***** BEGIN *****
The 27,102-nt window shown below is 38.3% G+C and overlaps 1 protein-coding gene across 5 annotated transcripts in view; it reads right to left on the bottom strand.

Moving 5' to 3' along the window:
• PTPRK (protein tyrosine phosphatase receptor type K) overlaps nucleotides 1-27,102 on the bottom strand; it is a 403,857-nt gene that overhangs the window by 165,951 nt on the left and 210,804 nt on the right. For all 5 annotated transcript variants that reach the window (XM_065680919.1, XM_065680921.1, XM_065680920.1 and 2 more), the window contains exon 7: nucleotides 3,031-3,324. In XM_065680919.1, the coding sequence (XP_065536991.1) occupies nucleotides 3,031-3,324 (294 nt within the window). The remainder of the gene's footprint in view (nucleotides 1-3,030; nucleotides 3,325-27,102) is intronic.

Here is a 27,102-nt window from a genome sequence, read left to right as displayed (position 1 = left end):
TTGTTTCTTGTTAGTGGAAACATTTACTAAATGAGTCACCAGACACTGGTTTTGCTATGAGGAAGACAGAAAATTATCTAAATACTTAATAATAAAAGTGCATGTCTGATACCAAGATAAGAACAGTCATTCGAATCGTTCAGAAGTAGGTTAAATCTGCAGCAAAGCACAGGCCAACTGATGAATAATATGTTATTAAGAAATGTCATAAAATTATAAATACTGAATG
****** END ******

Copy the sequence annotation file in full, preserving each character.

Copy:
The 27,102-nt window shown below is 38.3% G+C and overlaps 1 protein-coding gene across 5 annotated transcripts in view; it reads right to left on the bottom strand.

Moving 5' to 3' along the window:
• PTPRK (protein tyrosine phosphatase receptor type K) overlaps nucleotides 1-27,102 on the bottom strand; it is a 403,857-nt gene that overhangs the window by 165,951 nt on the left and 210,804 nt on the right. For all 5 annotated transcript variants that reach the window (XM_065680919.1, XM_065680921.1, XM_065680920.1 and 2 more), the window contains exon 7: nucleotides 3,031-3,324. In XM_065680919.1, the coding sequence (XP_065536991.1) occupies nucleotides 3,031-3,324 (294 nt within the window). The remainder of the gene's footprint in view (nucleotides 1-3,030; nucleotides 3,325-27,102) is intronic.

Here is a 27,102-nt window from a genome sequence, read left to right as displayed (position 1 = left end):
TTGTTTCTTGTTAGTGGAAACATTTACTAAATGAGTCACCAGACACTGGTTTTGCTATGAGGAAGACAGAAAATTATCTAAATACTTAATAATAAAAGTGCATGTCTGATACCAAGATAAGAACAGTCATTCGAATCGTTCAGAAGTAGGTTAAATCTGCAGCAAAGCACAGGCCAACTGATGAATAATATGTTATTAAGAAATGTCATAAAATTATAAATACTGAATG